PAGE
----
Allen Iverson sat in a chair, smiled and invited his coach to sit in his lap.
With that, Larry Brown jumped into Iverson's arms and embraced the NBA's Most Valuable Player. It was a moment nobody could have predicted a year ago.
Iverson was honored by the league Tuesday after leading the Philadelphia 76ers to the best record in the East and their best season in 16 years.
"It's special because of everything I went through last summer," Iverson said. "I had to look in the mirror and see things I didn't do right as a person or a player. I promised myself when I look in the mirror after this season, I'll know I did everything right."
Iverson got 1,121 points to beat out San Antonio's Tim Duncan (706 points) and Los Angeles' Shaquille O'Neal, last year's winner, who had 578 points from the panel of sportswriters and broadcasters in the United States and Canada.
The award caps an amazing turnaround for Iverson, who was nearly traded last summer because of his contentious relationship with Brown.
But Iverson promised to change his ways before training camp opened and lived up to it, taking over as team captain, playing unselfishly and becoming a leader on the court.
"It's one of the neatest things I've ever seen happen, when you think of the way he was thought of five years ago and the way this franchise was perceived and what he's done to put us where we are and the change in him," Brown said. "He's not only the best player on the team, he's become a great teammate. I'm like a proud father watching him develop and the way he plays and to recognize the heart he has."
At 6 feet and 165 pounds, Iverson is the shortest and lightest player to win the MVP award. He had 93 first-place votes out of a possible 124, to 18 for Duncan.
Iverson is the first Sixer to win the award since Moses Malone in 1982-83, the last year Philadelphia won a championship. Wilt Chamberlain and Julius Erving also won the award for the Sixers.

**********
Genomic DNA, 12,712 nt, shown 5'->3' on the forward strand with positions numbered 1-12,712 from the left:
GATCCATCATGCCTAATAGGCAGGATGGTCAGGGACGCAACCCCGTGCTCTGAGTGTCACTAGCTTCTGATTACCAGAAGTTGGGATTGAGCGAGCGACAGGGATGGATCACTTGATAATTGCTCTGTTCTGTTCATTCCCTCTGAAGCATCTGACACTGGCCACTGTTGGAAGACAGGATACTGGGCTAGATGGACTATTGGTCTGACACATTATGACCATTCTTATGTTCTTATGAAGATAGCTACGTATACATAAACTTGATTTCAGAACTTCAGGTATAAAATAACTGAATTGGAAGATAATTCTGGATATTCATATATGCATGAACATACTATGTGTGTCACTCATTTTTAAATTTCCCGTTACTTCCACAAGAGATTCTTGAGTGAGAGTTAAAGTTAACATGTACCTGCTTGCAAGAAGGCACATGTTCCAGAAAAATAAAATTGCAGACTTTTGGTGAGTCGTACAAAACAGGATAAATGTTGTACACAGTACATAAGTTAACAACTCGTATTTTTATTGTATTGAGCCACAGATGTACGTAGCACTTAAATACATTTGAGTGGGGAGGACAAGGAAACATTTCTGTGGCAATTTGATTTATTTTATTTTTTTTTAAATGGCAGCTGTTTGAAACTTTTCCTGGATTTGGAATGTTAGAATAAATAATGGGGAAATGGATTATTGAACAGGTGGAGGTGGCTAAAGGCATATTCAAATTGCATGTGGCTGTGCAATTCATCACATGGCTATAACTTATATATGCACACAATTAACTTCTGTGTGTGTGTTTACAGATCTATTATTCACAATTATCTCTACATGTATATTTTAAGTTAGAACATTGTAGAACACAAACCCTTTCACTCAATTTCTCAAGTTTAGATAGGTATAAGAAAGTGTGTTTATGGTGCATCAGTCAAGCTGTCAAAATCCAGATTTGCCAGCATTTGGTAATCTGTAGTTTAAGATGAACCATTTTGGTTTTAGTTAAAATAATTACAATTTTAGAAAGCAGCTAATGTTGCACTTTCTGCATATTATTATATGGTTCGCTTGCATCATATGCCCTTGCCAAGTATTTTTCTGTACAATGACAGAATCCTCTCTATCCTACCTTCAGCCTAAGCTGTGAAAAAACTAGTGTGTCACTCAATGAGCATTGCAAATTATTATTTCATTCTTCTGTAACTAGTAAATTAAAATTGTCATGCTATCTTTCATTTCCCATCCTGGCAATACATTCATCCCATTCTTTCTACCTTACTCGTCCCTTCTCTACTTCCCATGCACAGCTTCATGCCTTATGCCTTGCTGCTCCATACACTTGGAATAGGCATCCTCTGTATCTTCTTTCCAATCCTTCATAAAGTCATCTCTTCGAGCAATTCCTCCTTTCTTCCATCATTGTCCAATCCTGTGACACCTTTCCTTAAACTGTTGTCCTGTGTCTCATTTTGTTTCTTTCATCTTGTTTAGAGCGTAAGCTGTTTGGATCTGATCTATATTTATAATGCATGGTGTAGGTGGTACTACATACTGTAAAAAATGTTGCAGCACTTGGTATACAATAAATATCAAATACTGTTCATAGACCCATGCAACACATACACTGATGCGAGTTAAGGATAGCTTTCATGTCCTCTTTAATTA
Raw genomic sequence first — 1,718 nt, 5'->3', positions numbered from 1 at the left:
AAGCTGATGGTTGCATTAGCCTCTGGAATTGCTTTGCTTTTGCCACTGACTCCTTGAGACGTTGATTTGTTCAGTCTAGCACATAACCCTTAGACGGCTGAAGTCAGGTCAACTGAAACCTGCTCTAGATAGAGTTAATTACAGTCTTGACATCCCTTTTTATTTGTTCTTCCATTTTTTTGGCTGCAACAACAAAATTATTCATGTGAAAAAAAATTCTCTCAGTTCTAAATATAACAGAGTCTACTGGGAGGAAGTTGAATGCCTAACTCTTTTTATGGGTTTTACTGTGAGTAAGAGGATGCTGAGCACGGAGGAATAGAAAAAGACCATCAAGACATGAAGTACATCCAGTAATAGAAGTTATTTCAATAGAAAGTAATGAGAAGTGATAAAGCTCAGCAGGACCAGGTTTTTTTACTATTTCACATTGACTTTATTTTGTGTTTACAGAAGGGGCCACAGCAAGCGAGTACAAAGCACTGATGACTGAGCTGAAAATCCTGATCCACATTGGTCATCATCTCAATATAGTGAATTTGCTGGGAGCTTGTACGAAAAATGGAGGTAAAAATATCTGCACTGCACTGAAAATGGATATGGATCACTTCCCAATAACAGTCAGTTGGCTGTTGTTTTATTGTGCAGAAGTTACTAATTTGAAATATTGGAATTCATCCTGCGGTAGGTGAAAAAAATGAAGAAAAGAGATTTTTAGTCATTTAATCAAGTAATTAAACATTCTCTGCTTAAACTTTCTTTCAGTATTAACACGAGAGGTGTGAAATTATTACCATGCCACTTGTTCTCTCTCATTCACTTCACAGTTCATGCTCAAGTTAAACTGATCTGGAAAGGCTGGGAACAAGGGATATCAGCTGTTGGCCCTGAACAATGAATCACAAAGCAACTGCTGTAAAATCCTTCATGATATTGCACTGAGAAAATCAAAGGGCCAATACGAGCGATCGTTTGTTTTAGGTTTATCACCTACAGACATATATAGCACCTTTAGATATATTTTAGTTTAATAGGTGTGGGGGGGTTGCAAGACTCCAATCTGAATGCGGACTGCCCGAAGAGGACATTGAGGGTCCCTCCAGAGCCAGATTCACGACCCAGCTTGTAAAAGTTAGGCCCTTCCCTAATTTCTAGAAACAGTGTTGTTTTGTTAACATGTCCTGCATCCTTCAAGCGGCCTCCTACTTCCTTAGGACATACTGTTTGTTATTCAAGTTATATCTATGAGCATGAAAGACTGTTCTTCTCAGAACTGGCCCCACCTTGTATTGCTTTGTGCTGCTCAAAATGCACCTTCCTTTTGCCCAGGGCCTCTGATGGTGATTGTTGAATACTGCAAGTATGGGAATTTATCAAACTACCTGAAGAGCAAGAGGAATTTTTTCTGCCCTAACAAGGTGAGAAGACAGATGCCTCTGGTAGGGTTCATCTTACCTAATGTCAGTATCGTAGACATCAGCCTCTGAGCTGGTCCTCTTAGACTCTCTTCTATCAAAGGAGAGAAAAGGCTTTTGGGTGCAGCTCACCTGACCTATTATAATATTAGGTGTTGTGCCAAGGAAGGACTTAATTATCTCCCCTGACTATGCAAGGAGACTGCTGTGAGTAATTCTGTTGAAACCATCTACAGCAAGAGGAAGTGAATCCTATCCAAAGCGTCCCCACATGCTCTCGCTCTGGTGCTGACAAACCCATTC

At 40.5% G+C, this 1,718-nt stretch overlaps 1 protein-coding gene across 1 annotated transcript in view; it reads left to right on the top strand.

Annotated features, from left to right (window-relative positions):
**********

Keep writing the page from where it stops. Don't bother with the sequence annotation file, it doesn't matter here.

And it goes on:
Joined by family, friends and several teammates at an afternoon news conference, Iverson said he wondered if he'd ever reach this point.
"I didn't know because of all the baggage I came here with," Iverson said. "I was 20 years old and people wanted me to be 30. I had no space for error. But I never stopped and worked on all the things people said I couldn't do and now I'm the MVP of the league. It's something I always wanted."
Iverson led the league in scoring for the second time in three years, with an average of 31.1 points per game; was first in steals (2.51); and tied for first in minutes (42.0).
He earned MVP honors in the All-Star game after his 25-point performance led the East back from a 21-point deficit, was NBA Player of the Month for January and was Player of the Week twice.
Iverson scored 40 or more points 17 times during the regular season, including a career-high 54 against Cleveland on Jan. 6. He matched that with a scintillating performance last week in Game 2 of the Eastern Conference semifinals against Toronto.
"He's the same person, but a little more professional," Sixers guard Aaron McKie said.
Last year, Iverson was the only player other than O'Neal to get an MVP vote from 121 cast. O'Neal would've been the first unanimous MVP choice.
"I could hope and pray but I could never picture it happening," Sixers president Pat Croce said about Iverson's dramatic turnaround.
Team chairman Ed Snider, who also holds the same title with the Philadelphia Flyers, compared Iverson to former Flyers star Bobby Clarke, who is now the hockey team's general manager.
"This guy is probably the most special athlete I've seen since Bob Clarke," Snider said. "To stand here and talk about his shortcomings, he's quite a man."
In addition to Iverson, Sixers center Dikembe Mutombo won the league's Defensive Player of the Year award and McKie won the Sixth Man of the Year award.
Philadelphia is just the fifth team to get three awards in the same season. The Sixers would become the first team to win four awards if Brown gets Coach of the Year.
Before the season began, Iverson had to overcame controversy surrounding the pending release of his debut rap CD, which contains lyrics that NBA commissioner David Stern called "coarse, offensive and anti-social."
He was fined $5,000 by the NBA for shouting a derogatory remark about gays toward taunting fans in a game on Jan. 28.
"I'm still the same person, but I'm older, I'm wiser and I'm more mature," Iverson said, adding that he's focusing on winning a championship.
The Sixers and Toronto Raptors are tied 2-2 heading into Wednesday night's Game 5 of the Eastern Conference semifinals.Copyright © 2015, CT Now